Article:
A new analysis of 50 years of research on spanking suggests the practice poses more potential harms than benefits to children, researchers said this week.
The study, a collaboration between the University of Texas at Austin and the University of Michigan, concluded that the more children are spanked, the more likely they are to do things like defy their parents, experience increased anti-social behavior, be aggressive, and experience mental health problems.
Researchers looked at five decades of research involving more than 160,000 children. It is believe to be the most complete analysis of spanking conducted so far.
"We found that spanking was associated with unintended detrimental outcomes and was not associated with more immediate or long-term compliance, which are parents’ intended outcomes when they discipline their children," said Associate Professor Elizabeth Gershoff.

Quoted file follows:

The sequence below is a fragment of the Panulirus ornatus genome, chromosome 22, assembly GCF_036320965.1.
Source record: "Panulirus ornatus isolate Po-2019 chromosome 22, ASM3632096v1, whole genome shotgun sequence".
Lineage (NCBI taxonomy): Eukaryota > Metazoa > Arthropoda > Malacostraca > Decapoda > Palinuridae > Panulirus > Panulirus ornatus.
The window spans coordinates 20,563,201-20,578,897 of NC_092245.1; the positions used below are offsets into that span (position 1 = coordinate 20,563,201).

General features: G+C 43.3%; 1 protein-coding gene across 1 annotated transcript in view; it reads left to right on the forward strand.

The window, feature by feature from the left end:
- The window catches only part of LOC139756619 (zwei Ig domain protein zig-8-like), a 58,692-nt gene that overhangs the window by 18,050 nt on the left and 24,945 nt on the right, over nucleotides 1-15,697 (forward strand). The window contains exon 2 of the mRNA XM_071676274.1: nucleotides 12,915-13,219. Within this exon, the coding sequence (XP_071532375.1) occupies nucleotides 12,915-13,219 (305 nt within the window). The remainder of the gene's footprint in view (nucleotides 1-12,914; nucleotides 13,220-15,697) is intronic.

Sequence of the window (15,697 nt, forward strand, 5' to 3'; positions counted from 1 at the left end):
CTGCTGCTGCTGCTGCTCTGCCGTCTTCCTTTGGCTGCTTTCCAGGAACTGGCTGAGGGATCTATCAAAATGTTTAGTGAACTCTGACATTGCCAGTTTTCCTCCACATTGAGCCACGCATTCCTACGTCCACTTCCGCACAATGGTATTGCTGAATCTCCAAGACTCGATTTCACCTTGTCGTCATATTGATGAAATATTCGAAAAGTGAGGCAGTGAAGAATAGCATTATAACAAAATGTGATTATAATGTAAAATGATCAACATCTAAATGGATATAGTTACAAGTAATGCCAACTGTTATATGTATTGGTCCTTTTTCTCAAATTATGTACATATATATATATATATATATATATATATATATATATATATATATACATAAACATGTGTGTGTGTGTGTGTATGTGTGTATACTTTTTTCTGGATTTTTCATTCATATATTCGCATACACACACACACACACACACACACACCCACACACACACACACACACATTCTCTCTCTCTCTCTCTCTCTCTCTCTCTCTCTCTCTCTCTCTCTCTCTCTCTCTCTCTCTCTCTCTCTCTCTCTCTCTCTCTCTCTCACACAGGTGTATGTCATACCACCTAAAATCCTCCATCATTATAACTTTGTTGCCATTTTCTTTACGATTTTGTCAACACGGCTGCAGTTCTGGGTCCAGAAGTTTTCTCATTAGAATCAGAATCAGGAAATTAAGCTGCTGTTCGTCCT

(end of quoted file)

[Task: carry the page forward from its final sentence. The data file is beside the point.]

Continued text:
“The upshot of the study is that spanking increases the likelihood of a wide variety of undesired outcomes for children. Spanking thus does the opposite of what parents usually want it to do,” added Andrew Grogan-Kaylor, the study's co-author.
Despite the study's results, plenty of parents remain pro-spanking. Debate over the subject has increased in recent years, with advocates suggesting it's common sense parenting, not child abuse.
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